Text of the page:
EmPulse for the week of September11, 2011
‘Tis a rarity that anyone would not give predilection to a more proficient writer than themselves; but to William Shakespeare, any would duly acquiesce. He penned a commentary on the passages of our lives that needs little interpretation. They come from his 1600 play As You Like It, 2, 7. Please read with respectful historical reverence and perspective. Though not as precise as Gail Sheehy’s PASSAGES (1974 & NEW, 1996)) or Dr George Vaillant’s AGING WELL (2003), Shakespeare’s insights into our post-modern passages bears some degree of meditation. Some things are never new under the sun.
Yea, only slight commentary shall follow—
All the world’s a stage, And all the men and women merely players;
They have their exits and their entrances; And one man in his time plays many parts,
His acts being seven ages. At first the infant, Mewling and puking in the nurse’s arms;
Then the whining school-boy, with his satchel And shining morning face, creeping like snail
Unwillingly to school. And then the lover, Sighing like furnace, with a woeful ballad
Made to his mistress’ eyebrow. Then a soldier, Full of strange oaths, and bearded like the bard,
Jealous in honour, sudden and quick in quarrel, Seeking the bubble reputation
Even in the cannon’s mouth. And then the justice, In fair round belly with good capon lin’d,
With eyes severe and beard of formal cut, Full of wise saws and modern instances;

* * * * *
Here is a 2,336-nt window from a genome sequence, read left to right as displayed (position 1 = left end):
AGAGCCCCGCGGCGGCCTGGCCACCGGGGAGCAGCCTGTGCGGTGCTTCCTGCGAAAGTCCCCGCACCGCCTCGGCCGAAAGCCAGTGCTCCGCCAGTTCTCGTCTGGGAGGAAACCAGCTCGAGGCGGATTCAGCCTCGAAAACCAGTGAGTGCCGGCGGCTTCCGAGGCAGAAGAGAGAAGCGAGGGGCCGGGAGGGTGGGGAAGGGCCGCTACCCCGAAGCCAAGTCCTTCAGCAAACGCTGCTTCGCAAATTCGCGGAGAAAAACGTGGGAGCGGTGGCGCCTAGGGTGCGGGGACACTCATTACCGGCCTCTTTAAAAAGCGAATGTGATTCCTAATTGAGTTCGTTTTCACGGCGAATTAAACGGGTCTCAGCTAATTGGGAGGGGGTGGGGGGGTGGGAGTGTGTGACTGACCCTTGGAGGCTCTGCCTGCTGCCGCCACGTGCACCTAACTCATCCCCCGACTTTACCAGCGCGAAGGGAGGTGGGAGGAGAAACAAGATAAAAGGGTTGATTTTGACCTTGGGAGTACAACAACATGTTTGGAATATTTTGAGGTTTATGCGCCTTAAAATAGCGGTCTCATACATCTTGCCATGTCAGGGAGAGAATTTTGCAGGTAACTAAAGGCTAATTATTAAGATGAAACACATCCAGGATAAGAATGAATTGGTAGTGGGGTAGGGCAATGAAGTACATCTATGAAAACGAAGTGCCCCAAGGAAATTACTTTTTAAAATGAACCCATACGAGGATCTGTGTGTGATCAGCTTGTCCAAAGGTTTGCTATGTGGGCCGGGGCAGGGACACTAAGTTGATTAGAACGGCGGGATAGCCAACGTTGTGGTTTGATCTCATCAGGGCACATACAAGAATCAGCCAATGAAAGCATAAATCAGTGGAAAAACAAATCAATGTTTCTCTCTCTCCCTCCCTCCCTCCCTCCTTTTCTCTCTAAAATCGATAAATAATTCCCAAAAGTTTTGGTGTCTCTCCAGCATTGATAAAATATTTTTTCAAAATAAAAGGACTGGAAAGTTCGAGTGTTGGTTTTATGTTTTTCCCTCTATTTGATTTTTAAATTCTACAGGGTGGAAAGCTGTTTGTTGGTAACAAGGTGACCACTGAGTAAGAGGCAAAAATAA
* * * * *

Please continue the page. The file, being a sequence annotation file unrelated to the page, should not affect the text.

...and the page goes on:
And so he plays his part. The sixth age shifts Into the lean and slipper’d pantaloon,
With spectacles on nose and pouch on side; His youthful hose, well sav’d, a world too wide
For his shrunk shank; and his big manly voice, Turning again toward childish treble, pipes
And whistles in his sound. Last scene of all, That ends this strange eventful history,
Is second childishness and mere oblivion; Sans teeth, sans eyes, sans taste, sans everything.
In light of this passage, do life’s passages give you stage fright? Do you find yourself a slave to your assigned strata in life? Does it terrify you to make a mistake, to be wrong, to fail? If you are truly alive in life, be sure you will do all three. NOT to make mistakes, to be wrong, or to fail, would mean you are not truly alive or even human. Our God has not made us to be perfect…, just yet. But he has made us to assail life and live to the fullest, rather than to cower in the fear of not being perfect. Stage fright? Sure— at every twist & turn of the play. Yet we can rest in the safety of the Director’s understanding of what’s afoot.
Have a nice week,